Tips for Ending Lectio Divina: “Actio”

#1: Make a practical resolution

“The Word must always be made flesh, and so contemplation must lead to deeds of love. The labor of lectio, meditatio, and oratio comes to a climax in the arousal of love that contemplatio names and that love spills over into action” (Fr. Jacques Philippe, Thirsting for Prayer, 108).

Write down your resolutions in a small notebook and carry it with you during the day… Nothing will help you grow in humility like writing down your daily resolutions and then going over them at the end of the day and reviewing them at the end of the week. Daily resolutions ground us in reality, and help burst the inflated balloon of our pride, which has an amazing propensity to self-inflate (115).

“Above all things, my daughter, strive when your meditation is ended to retain the thoughts and resolutions you have made as your earnest practice throughout the day. This is the real fruit of meditation… You must diligently endeavor to carry out your resolutions, and seek for all opportunities, great or small” (St. Francis de Sales).

“Spiritual reflection in quiet hours is a necessary sustenance, but it must lead outward to hard, concrete demands on our life, or else it may escape from reality. The religious ideal is chimerical and even deceptive without the steady labor of sacrificial generosity to others, and especially to the poor. It is love for the poor, in all disguises of their misery, that draws us to a deeper love for prayer” (Fr. Donald Haggerty, The Contemplative Hunger, Ch.4: The Contemplative and the Poor).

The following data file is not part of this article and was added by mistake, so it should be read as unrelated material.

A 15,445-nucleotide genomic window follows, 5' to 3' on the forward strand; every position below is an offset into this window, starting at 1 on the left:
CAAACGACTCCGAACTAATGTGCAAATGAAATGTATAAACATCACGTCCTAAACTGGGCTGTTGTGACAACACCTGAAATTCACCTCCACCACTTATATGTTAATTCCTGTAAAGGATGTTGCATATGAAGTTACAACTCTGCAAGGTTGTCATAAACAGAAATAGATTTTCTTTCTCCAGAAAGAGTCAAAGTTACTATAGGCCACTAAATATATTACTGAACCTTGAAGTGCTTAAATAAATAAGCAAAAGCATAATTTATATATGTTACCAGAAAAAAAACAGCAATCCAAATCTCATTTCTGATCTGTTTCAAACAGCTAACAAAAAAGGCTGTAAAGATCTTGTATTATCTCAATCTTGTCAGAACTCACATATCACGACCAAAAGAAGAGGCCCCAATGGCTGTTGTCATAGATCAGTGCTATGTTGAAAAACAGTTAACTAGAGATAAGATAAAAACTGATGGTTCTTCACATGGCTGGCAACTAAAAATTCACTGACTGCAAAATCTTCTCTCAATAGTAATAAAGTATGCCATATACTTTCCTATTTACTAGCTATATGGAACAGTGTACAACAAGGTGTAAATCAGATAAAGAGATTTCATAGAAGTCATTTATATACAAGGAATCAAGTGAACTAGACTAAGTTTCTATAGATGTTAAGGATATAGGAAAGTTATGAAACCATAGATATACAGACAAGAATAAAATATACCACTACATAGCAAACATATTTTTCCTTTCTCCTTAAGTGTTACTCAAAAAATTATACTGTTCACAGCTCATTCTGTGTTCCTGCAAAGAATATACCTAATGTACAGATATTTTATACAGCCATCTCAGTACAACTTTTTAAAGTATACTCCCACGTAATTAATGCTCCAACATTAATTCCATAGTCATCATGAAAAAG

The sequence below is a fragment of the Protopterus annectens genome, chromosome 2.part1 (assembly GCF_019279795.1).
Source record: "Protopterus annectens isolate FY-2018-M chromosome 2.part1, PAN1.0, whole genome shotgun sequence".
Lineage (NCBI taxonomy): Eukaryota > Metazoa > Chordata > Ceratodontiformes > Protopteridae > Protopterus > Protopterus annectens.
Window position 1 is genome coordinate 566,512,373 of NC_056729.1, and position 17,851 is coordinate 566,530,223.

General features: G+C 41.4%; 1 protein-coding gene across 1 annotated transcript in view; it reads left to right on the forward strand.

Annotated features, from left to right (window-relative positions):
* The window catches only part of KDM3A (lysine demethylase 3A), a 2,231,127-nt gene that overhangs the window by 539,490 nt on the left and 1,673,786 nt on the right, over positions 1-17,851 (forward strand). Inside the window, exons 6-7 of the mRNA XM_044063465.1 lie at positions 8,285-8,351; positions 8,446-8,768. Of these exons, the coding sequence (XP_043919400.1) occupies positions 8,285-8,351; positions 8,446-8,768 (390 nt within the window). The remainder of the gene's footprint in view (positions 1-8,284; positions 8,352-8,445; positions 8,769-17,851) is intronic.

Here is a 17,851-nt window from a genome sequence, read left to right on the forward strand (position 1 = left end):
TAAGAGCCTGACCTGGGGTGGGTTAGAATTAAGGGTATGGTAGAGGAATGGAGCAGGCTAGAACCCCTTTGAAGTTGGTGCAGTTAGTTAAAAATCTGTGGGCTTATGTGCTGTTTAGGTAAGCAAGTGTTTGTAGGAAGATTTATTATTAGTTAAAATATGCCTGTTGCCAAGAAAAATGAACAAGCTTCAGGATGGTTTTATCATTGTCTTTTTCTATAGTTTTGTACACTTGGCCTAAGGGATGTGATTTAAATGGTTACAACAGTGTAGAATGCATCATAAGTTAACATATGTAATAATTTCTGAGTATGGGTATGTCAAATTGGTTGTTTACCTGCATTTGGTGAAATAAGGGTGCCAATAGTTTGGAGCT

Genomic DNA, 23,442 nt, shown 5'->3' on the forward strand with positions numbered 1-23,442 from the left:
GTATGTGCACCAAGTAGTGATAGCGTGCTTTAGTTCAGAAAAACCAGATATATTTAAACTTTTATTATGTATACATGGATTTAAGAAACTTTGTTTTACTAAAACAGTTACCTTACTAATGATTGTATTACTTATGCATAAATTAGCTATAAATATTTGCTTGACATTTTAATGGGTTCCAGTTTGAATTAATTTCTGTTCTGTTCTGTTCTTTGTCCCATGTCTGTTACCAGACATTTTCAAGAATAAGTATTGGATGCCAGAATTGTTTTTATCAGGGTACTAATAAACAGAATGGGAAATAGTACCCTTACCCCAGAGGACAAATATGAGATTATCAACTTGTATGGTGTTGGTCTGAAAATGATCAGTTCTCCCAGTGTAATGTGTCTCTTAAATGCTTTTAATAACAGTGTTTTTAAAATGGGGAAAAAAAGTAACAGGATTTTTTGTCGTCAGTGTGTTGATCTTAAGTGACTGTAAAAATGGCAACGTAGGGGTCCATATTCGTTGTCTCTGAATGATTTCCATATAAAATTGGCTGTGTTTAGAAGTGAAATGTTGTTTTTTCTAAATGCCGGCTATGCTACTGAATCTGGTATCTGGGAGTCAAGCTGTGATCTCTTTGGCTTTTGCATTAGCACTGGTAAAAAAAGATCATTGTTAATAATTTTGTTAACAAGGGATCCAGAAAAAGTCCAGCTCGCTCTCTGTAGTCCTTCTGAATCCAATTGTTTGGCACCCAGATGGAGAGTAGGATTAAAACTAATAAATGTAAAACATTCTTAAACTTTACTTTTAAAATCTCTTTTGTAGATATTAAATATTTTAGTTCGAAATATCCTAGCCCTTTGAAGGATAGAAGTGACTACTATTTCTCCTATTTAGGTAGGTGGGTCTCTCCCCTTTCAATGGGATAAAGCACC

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#2: Ask for the grace to carry out this resolution

As your meditation comes to a close, you need to commit to a concrete resolution, hopefully something practical for the rest of your day.

  • Journalling after you Commit can also help.
  • What went well?
  • What went poorly?

#3: Thank God for the gift of this time of prayer

Also, make sure to thank God for this time spent with Him and ask Him for the grace to be able to keep His Word in your heart and resolve to put into practice the particular graces you received during this time of meditation.

In what might seem like a direct contrast to the practical dimension of lectio mentioned above, Merikakis helps us to remember that since lectio is a time of intimacy with Christ, prayerful reading of Scripture is always an end in itself.

  • “Lectio is an end in itself, as disinterested in particular achievement as the glances exchanged between two lovers. The decision actually to do lectio, actually to expose ourselves frequently, patiently, and lovingly to the power of God’s Word, is the sole object of my present endeavor” (Merikakis 439).

#5: Lectio inspired exegesis

Lectio inspired exegesis is a concept I learnt at the Institute of Priestly Formation from Dr. Gresham. You simply take the insight received in the prayerful meditation on scripture and seek further insight through exegetical study of the text.

  • For example: Take a key word you received in prayer and spending a few moments to learn more about it through a Bible dictionary online.

The habit of linking prayer to study and also linking study to prayer, which Dr. Gresham calls exegetically-informed lectio divina, can yield tremendous fruit for preachers too:

  • “This prayerful reading of the Bible is not something separate from the study undertaken by the preacher to ascertain the central message of the text; on the contrary, it should begin with that study and then go on to discern how that same message speaks to his own heart.” (Pope Francis, Evangeliii Gaudium, 152)
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